Pharmaceutical drugs—prescription drugs, not over-the-counter drugs—have prices that are negotiated between pharmaceutical companies and National Ministry of Health or national agency for medicines or national health insurers in every country. Prescription drug expenditures have increased every country’s healthcare costs. Medication adherence (defined as not obtained refills of prescriptions or suboptimal dosing of prescribed drugs) is a growing concern to physicians and healthcare systems because of the multiple evidence of noncompliance among patients and correlated adverse outcomes. A patient is considered adherent if he/she takes 80% of his/her prescribed medicine(s). Different studies showed that patients do not take their prescribed medicines about half the time. Financial losses due to poor adherence are the result of unnecessary time-consuming work and costs for potential harm to patients. Hospitalization rates are reduced at higher levels of medication adherence. There are two types of financial losses due to poor treatment adherence: medical costs (measured by hospitalization risk) and drugs costs (without patient copayments). This financial loss analysis underlines the promotion of medication adherence by the patients.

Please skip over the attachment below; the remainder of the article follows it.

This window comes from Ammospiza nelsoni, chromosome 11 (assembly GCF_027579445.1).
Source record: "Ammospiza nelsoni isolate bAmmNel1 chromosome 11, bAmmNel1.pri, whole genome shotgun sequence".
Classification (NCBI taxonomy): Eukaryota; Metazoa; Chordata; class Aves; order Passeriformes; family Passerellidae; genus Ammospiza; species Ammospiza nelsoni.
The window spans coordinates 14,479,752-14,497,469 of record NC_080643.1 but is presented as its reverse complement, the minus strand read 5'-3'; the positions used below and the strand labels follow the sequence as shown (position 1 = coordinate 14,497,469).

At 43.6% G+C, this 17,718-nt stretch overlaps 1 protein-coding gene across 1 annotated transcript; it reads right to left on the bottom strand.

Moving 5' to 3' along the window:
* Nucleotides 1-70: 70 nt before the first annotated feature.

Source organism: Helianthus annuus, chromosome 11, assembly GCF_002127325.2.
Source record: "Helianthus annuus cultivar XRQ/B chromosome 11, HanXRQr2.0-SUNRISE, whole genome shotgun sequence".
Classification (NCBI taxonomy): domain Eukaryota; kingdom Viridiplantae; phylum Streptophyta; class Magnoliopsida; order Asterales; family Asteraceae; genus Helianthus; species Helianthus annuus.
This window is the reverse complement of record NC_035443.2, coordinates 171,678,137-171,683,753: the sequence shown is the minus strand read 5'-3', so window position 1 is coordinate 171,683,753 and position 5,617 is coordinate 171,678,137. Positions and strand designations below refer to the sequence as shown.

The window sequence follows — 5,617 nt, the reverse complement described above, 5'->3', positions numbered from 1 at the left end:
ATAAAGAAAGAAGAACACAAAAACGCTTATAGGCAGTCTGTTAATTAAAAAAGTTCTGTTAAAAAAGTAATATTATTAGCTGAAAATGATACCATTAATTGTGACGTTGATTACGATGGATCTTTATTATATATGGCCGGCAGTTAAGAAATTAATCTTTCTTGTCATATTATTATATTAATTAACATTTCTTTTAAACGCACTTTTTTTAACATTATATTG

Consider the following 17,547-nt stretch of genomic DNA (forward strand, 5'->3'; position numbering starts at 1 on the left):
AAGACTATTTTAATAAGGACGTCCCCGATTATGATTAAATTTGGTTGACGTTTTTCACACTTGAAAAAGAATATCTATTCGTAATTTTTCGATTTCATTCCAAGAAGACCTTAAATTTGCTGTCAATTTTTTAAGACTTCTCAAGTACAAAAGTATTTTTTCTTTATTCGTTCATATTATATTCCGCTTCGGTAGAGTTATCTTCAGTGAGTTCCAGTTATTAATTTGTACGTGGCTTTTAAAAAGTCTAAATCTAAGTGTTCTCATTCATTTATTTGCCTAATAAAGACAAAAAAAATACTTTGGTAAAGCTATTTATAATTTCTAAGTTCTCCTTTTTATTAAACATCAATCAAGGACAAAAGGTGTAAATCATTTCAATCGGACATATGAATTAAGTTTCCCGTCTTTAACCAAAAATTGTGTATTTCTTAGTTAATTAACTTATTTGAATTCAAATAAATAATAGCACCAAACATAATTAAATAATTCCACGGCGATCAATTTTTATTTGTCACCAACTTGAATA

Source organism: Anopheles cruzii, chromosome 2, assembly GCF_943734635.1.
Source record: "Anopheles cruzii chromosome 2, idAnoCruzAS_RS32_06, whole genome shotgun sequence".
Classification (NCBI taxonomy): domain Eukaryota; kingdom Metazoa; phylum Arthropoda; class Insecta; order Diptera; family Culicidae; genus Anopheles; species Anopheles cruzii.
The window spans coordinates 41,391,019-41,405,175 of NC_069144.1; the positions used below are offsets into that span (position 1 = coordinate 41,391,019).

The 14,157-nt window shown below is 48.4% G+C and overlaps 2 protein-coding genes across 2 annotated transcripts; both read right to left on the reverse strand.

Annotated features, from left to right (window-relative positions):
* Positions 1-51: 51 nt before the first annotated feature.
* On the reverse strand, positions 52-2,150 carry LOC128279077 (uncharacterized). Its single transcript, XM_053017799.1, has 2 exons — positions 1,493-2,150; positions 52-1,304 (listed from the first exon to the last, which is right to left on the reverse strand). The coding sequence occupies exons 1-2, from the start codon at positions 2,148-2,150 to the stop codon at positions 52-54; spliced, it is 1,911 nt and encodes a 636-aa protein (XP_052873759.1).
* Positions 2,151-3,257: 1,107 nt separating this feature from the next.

Part of the book: Financial Management from an Emerging Market Perspective